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Week 2 DQ 1

Week 2: DQ 1
Aesha Sykes
Texas Southern University
World Literature I
Name of the course instructor
February 25, 2022
Week 2: DQ 1
Question 1: What is Gilgamesh’s primary virtue and primary vice. Explain why. Provide
two quotes, each for virtue and vice, to support your response. Provide line numbers and page
Ans. Gilgamesh’s primary virtue is his courage which is predominantly evident in his battle
with Humbaba. Although Humbaba had prior advantages in terms of strength, Gilgamesh gained
the courage to fight against such a rebellion giant. He also ends up being a different man as he
deals with the trials and challenges throughout his journey. This transformation can be observed
in the following lines:
Let your clothes be clean,
Let your head be washed, may you bathe in water!
(Tablet 7, Page no. 36)
On the other hand, his personality also has a primary vice, including selfishness and greed.
This is evident in the incident where he forces a newlywed girl to sleep with him which reveals
his dark side as a king.
‘[Though powerful, pre-eminent,] expert [and mighty,] I 75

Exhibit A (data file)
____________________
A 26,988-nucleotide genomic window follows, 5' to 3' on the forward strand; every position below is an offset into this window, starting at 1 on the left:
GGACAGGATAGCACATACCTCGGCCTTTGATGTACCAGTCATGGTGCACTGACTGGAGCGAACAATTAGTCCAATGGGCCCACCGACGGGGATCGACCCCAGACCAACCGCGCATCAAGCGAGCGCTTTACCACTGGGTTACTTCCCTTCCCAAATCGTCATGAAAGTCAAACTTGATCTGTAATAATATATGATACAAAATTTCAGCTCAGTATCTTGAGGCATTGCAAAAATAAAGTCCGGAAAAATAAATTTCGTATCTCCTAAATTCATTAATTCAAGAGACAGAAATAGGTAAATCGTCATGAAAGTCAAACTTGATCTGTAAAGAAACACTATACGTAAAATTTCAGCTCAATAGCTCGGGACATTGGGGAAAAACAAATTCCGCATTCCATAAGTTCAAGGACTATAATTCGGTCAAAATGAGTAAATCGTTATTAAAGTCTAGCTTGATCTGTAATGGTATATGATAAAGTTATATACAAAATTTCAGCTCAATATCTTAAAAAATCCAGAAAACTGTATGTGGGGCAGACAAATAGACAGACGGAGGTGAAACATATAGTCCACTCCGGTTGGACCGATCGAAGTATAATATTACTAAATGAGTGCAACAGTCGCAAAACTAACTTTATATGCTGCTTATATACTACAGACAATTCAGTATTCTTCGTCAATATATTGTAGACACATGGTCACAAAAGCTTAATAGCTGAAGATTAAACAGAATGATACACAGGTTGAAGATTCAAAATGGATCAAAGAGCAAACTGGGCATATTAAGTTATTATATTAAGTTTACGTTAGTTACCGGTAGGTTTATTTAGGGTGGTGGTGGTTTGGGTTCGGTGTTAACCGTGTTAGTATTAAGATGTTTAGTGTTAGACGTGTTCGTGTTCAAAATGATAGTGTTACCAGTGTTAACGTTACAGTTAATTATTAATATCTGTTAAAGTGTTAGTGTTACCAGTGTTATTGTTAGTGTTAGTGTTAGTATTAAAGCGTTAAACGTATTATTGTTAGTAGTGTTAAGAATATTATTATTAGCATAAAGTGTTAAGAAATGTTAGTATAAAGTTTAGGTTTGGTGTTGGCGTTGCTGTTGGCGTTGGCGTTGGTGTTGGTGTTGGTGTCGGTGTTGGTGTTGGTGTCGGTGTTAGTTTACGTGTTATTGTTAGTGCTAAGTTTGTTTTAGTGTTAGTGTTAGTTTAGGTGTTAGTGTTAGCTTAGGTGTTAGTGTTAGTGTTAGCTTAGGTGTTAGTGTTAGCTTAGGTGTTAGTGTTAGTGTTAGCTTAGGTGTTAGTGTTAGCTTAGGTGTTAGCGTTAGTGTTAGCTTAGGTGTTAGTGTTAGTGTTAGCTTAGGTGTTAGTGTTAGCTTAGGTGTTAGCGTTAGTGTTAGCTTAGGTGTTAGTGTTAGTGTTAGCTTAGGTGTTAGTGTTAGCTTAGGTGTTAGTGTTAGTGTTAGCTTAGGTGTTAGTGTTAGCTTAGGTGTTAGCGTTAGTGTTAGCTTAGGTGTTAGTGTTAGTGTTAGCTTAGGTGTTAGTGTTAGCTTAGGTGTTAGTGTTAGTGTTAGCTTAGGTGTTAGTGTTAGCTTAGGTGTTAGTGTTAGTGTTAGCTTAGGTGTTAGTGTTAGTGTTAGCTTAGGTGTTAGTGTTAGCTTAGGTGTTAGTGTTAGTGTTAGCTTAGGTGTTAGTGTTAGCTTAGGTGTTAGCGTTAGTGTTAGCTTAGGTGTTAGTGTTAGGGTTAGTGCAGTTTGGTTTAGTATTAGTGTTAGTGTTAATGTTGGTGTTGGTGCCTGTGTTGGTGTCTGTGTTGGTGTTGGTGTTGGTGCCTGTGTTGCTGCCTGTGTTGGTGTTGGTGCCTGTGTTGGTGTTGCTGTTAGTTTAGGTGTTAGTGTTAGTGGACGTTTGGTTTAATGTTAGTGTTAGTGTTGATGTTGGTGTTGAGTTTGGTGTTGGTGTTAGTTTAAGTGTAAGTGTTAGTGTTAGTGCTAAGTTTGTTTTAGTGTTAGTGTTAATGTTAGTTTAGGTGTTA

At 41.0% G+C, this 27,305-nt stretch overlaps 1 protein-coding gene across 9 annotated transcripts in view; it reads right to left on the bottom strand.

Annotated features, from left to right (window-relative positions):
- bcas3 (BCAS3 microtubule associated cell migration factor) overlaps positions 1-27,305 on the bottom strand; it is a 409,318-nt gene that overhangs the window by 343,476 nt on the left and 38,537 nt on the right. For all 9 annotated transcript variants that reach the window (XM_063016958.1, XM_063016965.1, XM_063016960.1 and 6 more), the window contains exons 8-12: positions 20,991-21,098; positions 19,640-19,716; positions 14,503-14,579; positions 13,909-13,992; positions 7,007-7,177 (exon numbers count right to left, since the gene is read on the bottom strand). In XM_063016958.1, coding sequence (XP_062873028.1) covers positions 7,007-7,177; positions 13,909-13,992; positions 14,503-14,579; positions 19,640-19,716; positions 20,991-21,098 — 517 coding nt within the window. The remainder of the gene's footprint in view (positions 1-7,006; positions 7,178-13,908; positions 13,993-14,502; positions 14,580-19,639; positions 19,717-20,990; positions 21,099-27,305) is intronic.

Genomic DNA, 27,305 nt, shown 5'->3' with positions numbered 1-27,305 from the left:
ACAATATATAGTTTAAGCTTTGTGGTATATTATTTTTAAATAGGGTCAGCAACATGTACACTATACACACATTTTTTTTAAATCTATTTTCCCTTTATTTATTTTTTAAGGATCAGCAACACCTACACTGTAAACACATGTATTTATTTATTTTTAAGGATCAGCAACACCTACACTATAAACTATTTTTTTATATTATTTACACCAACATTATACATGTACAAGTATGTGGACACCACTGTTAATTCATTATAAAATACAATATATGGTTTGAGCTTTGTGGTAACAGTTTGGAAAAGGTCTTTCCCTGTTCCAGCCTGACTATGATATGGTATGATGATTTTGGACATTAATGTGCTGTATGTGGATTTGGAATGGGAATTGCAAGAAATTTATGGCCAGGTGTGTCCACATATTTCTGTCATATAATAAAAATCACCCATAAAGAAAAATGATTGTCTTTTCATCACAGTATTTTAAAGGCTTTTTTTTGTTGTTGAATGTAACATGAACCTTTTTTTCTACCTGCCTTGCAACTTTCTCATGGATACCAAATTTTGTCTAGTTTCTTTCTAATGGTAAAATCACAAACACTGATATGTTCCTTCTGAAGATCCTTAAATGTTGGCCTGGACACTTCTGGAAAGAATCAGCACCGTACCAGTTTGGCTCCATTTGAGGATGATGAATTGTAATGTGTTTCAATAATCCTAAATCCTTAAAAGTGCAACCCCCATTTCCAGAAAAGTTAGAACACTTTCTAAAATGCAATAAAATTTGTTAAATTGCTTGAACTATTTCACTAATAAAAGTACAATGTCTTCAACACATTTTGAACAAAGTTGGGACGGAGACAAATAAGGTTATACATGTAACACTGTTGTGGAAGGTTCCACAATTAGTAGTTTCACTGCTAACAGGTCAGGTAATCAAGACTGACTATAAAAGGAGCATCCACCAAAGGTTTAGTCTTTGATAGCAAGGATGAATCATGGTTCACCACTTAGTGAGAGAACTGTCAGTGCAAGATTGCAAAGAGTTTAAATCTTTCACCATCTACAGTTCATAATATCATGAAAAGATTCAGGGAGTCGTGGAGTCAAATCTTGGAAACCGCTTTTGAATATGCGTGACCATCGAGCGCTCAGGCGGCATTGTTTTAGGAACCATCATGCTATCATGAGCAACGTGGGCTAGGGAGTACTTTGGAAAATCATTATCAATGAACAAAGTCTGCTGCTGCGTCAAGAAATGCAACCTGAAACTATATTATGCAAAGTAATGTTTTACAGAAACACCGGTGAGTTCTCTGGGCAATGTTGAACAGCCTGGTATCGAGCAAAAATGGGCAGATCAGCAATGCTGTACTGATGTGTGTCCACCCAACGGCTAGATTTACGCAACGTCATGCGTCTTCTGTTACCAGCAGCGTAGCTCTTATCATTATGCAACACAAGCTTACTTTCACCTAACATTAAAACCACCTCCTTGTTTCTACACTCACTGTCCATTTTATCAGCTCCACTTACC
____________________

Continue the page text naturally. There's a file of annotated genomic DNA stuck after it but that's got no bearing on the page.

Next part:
[Gilgamesh] lets [no] girl go free to [her bridegroom.]’
(Tablet 2, Page no. 4)
Question 2: What is the nature of the gods in The Epic of Gilgamesh? Are the gods good, or
are they evil? Do the gods establish a good toward which humans should strive, or are they
merely meddlers in the affairs of men? What does it mean for Gilgamesh to be 2/3 god and 1/3
man? Provide quotes to support your response with line numbers and page numbers.
Ans. In “The Epic of Gilgamesh”, the gods appear to be extremely powerful and selfish
in their pursuits. They possess great control over people, which is another true aspect of their
nature. One such instance that stands for their selfishness and level of control is the decision to
create valiant in silence to help and save people from the terror of Gilgamesh (Sandars, 2014).
This is also evident in the instance where gods tried to destroy the entire mankind through a
terrible flood.
At his noises Gilgamesh was roused …
Like a dove he moaned …
“May he not be held, in death …
O preeminent among men …”
To his friend …
“I will mourn him (?)
I at his side …” (Tablet 2)
They do not establish any good deeds towards humans. On the other hand, for Gilgamesh,
being ⅔ god and ⅓ man employs his desire to be a demigod as he is seen as an offspring of a god
and human.
Sandars, N. K. (2014). The epic of Gilgamesh. Create Space Independent Publishing Platform.
(Original work published 1960)